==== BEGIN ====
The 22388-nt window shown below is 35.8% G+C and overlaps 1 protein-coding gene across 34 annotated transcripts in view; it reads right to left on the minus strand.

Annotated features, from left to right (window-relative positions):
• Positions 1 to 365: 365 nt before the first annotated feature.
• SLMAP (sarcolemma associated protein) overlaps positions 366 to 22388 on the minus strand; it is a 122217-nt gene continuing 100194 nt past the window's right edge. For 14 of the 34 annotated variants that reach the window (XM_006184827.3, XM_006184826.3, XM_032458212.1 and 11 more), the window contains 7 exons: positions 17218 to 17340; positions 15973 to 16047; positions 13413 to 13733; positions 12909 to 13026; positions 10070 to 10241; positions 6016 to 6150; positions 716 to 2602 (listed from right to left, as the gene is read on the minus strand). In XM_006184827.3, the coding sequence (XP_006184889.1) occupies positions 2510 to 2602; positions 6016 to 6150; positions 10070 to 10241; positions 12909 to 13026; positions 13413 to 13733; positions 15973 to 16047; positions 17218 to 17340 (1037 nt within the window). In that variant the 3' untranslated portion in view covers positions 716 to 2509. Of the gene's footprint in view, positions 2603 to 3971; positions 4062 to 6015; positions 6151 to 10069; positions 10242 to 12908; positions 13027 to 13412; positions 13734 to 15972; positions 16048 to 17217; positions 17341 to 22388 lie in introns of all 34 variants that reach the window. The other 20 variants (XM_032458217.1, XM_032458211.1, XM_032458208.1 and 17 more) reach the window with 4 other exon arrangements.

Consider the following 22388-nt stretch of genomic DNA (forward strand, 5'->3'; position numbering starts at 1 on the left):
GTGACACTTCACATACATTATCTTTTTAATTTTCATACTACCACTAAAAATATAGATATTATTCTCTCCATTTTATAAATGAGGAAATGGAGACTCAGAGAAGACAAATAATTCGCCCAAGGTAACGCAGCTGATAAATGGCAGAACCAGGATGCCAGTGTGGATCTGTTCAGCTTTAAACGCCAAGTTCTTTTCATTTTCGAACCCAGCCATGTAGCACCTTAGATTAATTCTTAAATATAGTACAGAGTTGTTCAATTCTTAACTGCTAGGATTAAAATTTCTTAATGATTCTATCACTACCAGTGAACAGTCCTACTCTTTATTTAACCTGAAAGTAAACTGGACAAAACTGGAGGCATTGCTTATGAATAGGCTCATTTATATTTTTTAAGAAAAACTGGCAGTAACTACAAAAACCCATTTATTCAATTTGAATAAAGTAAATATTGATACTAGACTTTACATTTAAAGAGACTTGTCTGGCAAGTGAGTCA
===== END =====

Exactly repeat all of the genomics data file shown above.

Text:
The 22388-nt window shown below is 35.8% G+C and overlaps 1 protein-coding gene across 34 annotated transcripts in view; it reads right to left on the minus strand.

Annotated features, from left to right (window-relative positions):
• Positions 1 to 365: 365 nt before the first annotated feature.
• SLMAP (sarcolemma associated protein) overlaps positions 366 to 22388 on the minus strand; it is a 122217-nt gene continuing 100194 nt past the window's right edge. For 14 of the 34 annotated variants that reach the window (XM_006184827.3, XM_006184826.3, XM_032458212.1 and 11 more), the window contains 7 exons: positions 17218 to 17340; positions 15973 to 16047; positions 13413 to 13733; positions 12909 to 13026; positions 10070 to 10241; positions 6016 to 6150; positions 716 to 2602 (listed from right to left, as the gene is read on the minus strand). In XM_006184827.3, the coding sequence (XP_006184889.1) occupies positions 2510 to 2602; positions 6016 to 6150; positions 10070 to 10241; positions 12909 to 13026; positions 13413 to 13733; positions 15973 to 16047; positions 17218 to 17340 (1037 nt within the window). In that variant the 3' untranslated portion in view covers positions 716 to 2509. Of the gene's footprint in view, positions 2603 to 3971; positions 4062 to 6015; positions 6151 to 10069; positions 10242 to 12908; positions 13027 to 13412; positions 13734 to 15972; positions 16048 to 17217; positions 17341 to 22388 lie in introns of all 34 variants that reach the window. The other 20 variants (XM_032458217.1, XM_032458211.1, XM_032458208.1 and 17 more) reach the window with 4 other exon arrangements.

Consider the following 22388-nt stretch of genomic DNA (forward strand, 5'->3'; position numbering starts at 1 on the left):
GTGACACTTCACATACATTATCTTTTTAATTTTCATACTACCACTAAAAATATAGATATTATTCTCTCCATTTTATAAATGAGGAAATGGAGACTCAGAGAAGACAAATAATTCGCCCAAGGTAACGCAGCTGATAAATGGCAGAACCAGGATGCCAGTGTGGATCTGTTCAGCTTTAAACGCCAAGTTCTTTTCATTTTCGAACCCAGCCATGTAGCACCTTAGATTAATTCTTAAATATAGTACAGAGTTGTTCAATTCTTAACTGCTAGGATTAAAATTTCTTAATGATTCTATCACTACCAGTGAACAGTCCTACTCTTTATTTAACCTGAAAGTAAACTGGACAAAACTGGAGGCATTGCTTATGAATAGGCTCATTTATATTTTTTAAGAAAAACTGGCAGTAACTACAAAAACCCATTTATTCAATTTGAATAAAGTAAATATTGATACTAGACTTTACATTTAAAGAGACTTGTCTGGCAAGTGAGTCA